Inferno has over time aged the best in my opinion. Not in terms of looks (it's a Sandy episode after all, and I'm still operating under the theory that Petersen was colour-blind) but in terms of overall, bigger-picture vision and experimental scope. Gonna do a quick list. (Morgan Freeman voice: "it turned out to actually not be a quick list")
M1: "bawwwww, there's no ammo! It's a pistol grindfest!"
Actually, fucking run! You're in the thick of it here, and that opening ambush (which would've been cruel as hell for non-strafing keyboard players back in the day, let's keep things in this perspective) demand you get in there even thicker. It's a short map, but certain touches (demons in the narrow corridor blocking the path and making the risk of fled-from monsters flanking you all too high) are genius.
M2: The One Shaped Like The Hand
I've always loved how this one feels like you're out in the wilderness. It's a Sandybox alright, with the simple goal of locating the blue key and exiting with it -- whilst there are monsters tucked in all directions, keeping you on your guard. I love the atmosphere above all; that it's shaped like a hand is just an automap oddity to me; it's a living breathing ecosystem here, a quality found in a lot of DOOM maps I love.
M3: "it's pan-duh-MOE-nee-um, not panda-money-YUM"
One of the weaker entries, I must admit. But one that offers probably double the optional content as it does mandatory DOOMing, and harks back thematically to episode 2's hell taking over tech flavour.
M4: So Get Out Your Seat And Jump Around. Jump Around.
Another one that's an automap treat (a set of human internals) and largely linear, with some standout moments. Sandy gets his puzzle head on with this one in a few areas, which is a nice change of pace. Environmental storytelling abound in the inaccessible window area with all the bodies tied up to pillars; all topped off with an ending setpiece ambush that serves more a cinematic purpose with the provided invulnerability sphere than anything; running through the corridors and waking up monsters from all non-boss tiers on the way, really says to the player "you're in deep now - you're fucked".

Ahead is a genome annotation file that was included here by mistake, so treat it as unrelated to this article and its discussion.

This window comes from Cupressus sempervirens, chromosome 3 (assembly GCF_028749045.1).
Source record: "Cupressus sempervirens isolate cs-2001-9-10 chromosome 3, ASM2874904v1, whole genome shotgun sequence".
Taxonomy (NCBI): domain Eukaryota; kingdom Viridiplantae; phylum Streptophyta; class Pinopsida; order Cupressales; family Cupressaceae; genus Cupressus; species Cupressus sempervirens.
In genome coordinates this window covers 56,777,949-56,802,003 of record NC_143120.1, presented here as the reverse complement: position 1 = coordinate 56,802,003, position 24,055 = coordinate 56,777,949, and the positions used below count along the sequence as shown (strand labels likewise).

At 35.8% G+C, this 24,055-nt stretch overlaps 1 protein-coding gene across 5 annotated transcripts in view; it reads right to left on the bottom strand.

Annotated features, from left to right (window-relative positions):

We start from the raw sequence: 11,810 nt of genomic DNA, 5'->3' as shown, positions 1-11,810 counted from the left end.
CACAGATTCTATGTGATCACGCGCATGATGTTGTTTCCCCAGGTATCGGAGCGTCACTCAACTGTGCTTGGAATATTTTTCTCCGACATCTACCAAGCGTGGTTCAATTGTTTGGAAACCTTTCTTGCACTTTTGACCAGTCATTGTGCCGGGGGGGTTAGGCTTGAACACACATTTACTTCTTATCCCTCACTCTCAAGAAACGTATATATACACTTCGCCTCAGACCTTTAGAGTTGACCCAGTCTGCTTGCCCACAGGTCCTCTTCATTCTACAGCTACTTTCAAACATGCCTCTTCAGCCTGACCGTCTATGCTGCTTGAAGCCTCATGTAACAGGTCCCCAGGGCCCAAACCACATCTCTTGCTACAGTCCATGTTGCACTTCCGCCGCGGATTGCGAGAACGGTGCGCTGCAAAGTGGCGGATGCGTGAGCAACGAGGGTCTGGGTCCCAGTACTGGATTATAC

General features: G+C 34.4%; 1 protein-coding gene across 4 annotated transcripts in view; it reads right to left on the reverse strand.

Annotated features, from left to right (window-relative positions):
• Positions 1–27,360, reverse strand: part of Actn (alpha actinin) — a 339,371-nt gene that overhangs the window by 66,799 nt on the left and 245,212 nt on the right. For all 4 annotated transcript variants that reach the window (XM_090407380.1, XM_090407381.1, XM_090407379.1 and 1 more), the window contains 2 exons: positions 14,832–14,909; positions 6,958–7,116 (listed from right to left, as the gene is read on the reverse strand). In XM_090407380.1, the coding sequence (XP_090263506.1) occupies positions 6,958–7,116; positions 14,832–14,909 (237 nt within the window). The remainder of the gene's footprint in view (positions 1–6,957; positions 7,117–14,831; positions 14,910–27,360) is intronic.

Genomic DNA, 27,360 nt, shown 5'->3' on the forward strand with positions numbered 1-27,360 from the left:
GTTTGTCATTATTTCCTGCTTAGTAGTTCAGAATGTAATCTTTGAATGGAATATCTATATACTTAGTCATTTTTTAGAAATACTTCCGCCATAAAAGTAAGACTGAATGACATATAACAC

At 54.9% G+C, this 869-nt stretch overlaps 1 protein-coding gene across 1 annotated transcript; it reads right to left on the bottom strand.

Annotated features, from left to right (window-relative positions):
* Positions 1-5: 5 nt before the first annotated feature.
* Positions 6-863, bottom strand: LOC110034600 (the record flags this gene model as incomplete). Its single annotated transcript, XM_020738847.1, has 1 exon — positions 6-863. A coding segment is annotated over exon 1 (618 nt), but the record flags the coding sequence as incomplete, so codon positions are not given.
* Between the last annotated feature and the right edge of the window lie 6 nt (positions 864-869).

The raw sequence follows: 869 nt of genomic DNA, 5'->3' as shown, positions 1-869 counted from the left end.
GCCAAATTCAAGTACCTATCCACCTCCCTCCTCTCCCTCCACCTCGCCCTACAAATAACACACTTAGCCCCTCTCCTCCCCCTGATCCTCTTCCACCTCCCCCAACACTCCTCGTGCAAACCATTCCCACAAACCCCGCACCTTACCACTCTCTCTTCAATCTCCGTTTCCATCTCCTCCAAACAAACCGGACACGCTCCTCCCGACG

M5: This Would Make An Awesome Band Name
Look, alright, the teleporter you need is glowing. Pain in the ass sorted. More Sandy puzzling and actually some of the more believable architecture from the man; at least in the opening area. The post-teleport ambush setpiece, the pinky-punching berzerk section, the switches behind crushers; Petersen seemingly experimented with different configurations of challenge here. Some hit, some miss. But it's a very distinct map that couldn't have fit in either of the first two episodes due to its oddness.
M6: Wait, isn't the real Erebus actually fucking freezing?
For my money, the very finest map in the entirety of Ultimate Doom. It's the archetypal Sandybox, a whole bunch of scattered challenges of different natures with secrets aplenty and a simple-but-hitherto-obscured goal; something I love personally is when a sprawling adventure of a map reveals itself to be functionally very simple, giving me as a player the option to either get it over with or actually fool around popping demon heads. I think also, this is one of the more hellish maps from an aesthetic standpoint, some of the texturing is just uncomfortable. It lends this map a very surreal quality, contrasted against vaguely-recognisable structures dotted here and there. Also, this map is my entire argument for SR40 being an intended 'canon' gameplay technique, as it allows access to the secret map without rocketing ones own face against a wall.